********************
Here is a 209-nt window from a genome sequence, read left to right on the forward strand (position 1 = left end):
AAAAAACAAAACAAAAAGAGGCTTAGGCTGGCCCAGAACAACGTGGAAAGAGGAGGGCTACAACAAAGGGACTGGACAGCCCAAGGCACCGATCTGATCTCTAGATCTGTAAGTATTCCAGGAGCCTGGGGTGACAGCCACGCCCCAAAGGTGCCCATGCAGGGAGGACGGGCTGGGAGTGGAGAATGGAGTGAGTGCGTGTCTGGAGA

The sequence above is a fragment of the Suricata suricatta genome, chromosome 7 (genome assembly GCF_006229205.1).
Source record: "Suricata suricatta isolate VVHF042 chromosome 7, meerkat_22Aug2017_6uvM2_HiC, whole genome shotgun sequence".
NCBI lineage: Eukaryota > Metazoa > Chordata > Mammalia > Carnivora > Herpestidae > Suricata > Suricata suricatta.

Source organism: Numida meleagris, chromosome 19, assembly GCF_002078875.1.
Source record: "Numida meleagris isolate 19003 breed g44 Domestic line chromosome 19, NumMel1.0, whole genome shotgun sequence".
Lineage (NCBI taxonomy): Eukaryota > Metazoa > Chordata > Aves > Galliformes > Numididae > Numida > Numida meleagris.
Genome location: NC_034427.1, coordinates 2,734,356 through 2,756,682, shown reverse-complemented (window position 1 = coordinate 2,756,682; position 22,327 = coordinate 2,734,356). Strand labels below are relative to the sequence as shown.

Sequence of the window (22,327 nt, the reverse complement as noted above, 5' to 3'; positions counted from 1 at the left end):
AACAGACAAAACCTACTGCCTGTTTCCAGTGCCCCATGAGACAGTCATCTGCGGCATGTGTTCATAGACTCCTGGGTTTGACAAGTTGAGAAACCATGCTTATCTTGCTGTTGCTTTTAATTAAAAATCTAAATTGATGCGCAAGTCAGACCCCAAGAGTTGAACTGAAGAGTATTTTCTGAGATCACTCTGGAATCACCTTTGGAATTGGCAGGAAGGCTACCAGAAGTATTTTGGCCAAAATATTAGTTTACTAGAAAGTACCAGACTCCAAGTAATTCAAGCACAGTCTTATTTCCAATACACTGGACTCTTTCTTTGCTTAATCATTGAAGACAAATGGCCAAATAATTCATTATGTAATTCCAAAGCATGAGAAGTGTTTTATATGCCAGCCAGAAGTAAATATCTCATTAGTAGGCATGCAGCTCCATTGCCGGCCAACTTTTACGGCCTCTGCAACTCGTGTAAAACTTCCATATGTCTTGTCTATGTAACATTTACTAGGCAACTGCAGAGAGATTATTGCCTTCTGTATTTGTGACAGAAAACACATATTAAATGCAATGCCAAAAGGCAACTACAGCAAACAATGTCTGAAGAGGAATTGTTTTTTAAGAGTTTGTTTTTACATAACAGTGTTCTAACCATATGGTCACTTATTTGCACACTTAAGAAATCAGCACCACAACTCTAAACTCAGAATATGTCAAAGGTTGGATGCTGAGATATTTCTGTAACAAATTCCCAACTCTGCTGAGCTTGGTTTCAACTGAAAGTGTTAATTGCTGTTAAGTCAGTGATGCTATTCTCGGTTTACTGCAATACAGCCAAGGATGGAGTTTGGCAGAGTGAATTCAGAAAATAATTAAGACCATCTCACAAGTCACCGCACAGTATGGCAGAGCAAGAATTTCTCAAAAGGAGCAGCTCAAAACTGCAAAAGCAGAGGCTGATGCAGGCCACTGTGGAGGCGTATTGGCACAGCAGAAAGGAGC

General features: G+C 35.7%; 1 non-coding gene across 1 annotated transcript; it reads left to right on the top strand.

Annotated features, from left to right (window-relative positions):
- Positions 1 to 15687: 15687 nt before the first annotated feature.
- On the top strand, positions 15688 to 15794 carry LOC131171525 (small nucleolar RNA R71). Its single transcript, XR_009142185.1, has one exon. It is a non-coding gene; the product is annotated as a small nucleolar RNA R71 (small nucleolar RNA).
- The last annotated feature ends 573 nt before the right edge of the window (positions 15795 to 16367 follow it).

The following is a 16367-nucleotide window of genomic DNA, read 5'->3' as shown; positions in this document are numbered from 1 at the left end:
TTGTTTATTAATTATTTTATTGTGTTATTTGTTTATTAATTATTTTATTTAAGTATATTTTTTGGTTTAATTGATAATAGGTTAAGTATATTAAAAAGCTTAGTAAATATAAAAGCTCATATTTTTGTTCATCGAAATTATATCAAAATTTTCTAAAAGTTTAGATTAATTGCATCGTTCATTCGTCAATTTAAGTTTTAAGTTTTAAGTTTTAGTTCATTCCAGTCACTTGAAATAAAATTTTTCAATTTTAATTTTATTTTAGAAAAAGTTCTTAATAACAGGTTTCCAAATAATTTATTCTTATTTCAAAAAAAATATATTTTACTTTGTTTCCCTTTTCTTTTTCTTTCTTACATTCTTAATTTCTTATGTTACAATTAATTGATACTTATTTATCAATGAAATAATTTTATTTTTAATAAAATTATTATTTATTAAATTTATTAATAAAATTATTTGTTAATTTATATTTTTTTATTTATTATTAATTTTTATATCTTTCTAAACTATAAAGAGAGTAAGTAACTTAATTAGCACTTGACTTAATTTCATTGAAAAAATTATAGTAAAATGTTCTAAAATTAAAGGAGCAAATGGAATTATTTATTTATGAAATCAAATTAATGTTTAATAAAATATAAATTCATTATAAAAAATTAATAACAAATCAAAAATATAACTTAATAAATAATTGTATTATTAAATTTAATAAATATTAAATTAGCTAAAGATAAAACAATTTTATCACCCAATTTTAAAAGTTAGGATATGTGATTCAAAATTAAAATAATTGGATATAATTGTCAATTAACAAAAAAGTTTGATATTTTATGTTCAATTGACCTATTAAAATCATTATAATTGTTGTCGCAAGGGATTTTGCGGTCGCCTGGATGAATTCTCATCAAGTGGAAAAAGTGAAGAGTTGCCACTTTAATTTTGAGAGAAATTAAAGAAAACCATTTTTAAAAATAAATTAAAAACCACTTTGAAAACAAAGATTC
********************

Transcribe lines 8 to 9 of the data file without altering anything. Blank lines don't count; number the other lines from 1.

Lineage (NCBI taxonomy): Eukaryota > Metazoa > Chordata > Aves > Galliformes > Numididae > Numida > Numida meleagris.
Genome location: NC_034427.1, coordinates 2,734,356 through 2,756,682, shown reverse-complemented (window position 1 = coordinate 2,756,682; position 22,327 = coordinate 2,734,356). Strand labels below are relative to the sequence as shown.